I checked Out The $40,000 Saberwing Airplane

Discussion in 'Home Builders and Sport Pilots' started by easik, Sep 14, 2018.

  1. easik

    easik Pre-takeoff checklist

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    This past week I had a great time talking to Bill at Azalea Aviation about The Saberwing aircraft. For those who are not familiar with this airplane, it's a 2 place experimental that uses a Corvair engine. Climbs at 500 ft - 750 ft per minute and cruises @ 150 mph, burning 5-6 gallons of fuel.

    The video below is just a quick walk through


    Here are my honest initial impressions.

    Engine: I've always been skeptical about auto conversion engines but I was shockingly surprised on how smooth the corvair engine was. Could barely feel any vibration in the cabin on climb out or cruise.
    And the engine sound of this aircraft is so sweet. You'd have to be on the ground in person.

    Cabin space: I'm 5'10, 170 lbs and I found the cabin space to be quite comfortable sitting and flying from the passenger side. For 2 mid size adults, you have more than enough ample space here.

    Performance: When I first read the numbers for the Saberwing, I had to see for myself. And during my flight, I saw north of 160 mph and we were barely at 3500 ft. The prototype aircraft did have a 120 HP turbo engine in it that's currently being tested.

    Behavior: I only got a bit of stick/rudder time. The aircraft was fairly easy to maneuver. Better to have fingers on the stick rather than a grip. Barely needed the rudder to turn.

    Build material: The aircraft is built in wood/composite. Still not sure how I feel about wood yet given weather and longevity. But I'm still a baby when it comes to aviation, lots to learn. The air frame did appear to be solid and well put together

    All in all for $40K, this is a very intriguing aircraft
     
  2. James331

    James331 Touchdown! Greaser!

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    Not bad for 40k!

    Only thoughts, I wonder why they didn’t go with a Subaru conversion and also using wood, not a fan, especially if it’s the spar.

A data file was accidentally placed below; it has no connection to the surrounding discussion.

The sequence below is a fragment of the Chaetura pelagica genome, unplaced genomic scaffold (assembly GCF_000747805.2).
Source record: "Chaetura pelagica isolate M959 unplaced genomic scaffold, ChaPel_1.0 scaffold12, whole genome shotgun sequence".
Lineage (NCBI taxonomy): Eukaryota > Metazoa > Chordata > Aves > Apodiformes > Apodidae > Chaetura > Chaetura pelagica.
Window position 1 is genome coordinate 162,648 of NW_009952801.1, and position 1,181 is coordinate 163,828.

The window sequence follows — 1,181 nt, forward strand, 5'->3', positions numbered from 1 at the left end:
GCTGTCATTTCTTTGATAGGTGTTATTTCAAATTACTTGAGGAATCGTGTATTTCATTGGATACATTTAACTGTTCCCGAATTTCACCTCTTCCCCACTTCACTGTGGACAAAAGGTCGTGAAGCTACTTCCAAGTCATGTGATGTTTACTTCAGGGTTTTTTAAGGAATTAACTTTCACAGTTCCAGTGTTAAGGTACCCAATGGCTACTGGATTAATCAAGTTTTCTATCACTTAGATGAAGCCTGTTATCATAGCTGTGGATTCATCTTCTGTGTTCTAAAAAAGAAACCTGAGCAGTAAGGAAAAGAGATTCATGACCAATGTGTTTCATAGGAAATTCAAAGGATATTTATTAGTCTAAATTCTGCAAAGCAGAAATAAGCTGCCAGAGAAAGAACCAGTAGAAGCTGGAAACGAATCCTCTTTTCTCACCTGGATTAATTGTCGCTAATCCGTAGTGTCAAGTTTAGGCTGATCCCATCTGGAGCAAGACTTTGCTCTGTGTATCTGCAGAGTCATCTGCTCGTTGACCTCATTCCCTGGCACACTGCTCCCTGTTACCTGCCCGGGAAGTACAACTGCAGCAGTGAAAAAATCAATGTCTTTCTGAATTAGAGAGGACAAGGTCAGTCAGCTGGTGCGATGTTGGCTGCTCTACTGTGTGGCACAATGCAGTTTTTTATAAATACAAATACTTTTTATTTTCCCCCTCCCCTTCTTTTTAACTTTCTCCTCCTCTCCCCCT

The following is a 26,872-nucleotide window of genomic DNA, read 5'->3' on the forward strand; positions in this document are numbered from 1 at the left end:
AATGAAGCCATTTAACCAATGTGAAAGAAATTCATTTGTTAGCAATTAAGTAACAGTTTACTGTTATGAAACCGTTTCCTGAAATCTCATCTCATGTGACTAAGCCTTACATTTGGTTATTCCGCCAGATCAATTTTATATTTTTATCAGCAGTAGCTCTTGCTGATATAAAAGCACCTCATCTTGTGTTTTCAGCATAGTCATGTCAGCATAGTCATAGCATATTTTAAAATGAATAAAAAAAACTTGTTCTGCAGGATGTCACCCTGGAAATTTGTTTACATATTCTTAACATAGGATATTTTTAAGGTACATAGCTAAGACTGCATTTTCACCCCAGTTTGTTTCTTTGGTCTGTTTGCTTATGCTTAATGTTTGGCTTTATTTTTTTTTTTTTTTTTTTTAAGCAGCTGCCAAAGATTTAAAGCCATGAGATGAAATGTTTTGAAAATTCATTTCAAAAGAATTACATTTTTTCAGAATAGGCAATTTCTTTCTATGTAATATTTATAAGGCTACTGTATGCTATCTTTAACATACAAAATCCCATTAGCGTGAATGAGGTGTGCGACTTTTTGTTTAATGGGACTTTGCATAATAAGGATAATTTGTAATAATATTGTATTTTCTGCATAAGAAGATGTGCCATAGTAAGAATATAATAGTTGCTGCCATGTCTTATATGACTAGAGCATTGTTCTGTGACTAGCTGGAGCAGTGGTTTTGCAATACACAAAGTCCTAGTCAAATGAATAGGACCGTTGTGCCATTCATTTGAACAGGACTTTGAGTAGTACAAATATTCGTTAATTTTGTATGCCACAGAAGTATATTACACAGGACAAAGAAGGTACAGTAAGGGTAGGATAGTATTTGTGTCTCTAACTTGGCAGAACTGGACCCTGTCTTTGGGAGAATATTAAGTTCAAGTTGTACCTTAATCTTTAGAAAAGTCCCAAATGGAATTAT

3. kyleb

    kyleb En-Route

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    One of the guys behind the project is Bill Clapp, who is a long time Corvair guy. He sells Corvair parts, services, and maybe entire engines. The plane was developed around the Corvair conversion.
     
  4. Stan Cooper

    Stan Cooper Line Up and Wait

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    The Saberwing brochure says a "budget" finished Saberwing can be built for $45,000, but most will see a final cost of $50,000.

    It's certainly an interesting design that can be built as an LSA or a heavier and faster EAB, but for $50,000 you can buy a nicely equipped low time used factory built SLSA.

    The wooden spar shouldn't be an issue with today's penetrating epoxy resins to seal the wood at the optimal moisture percentage while presenting a barrier to termites and dry rot.

    Maybe it's that a marketing person wrote the brochure, but calling Useful Load "Usable Weight" and a few other terminology missteps are a little disconcerting.
     
    Last edited: Sep 15, 2018
  5. easik

    easik Pre-takeoff checklist

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    Those are probably the average numbers. I spoke to one of the builders who went from kit to flying @ $42,000
     
  6. Stan Cooper

    Stan Cooper Line Up and Wait

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    Yeah, I don't doubt a good scrounger could get the cost down that low.
     
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  7. easik

    easik Pre-takeoff checklist

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    You can put a Subaru engine in it if you want. Probably set you back around the same price as the Corvair engine. I've seen the Subaru mounted on a seaplane and that thing is awfully quiet.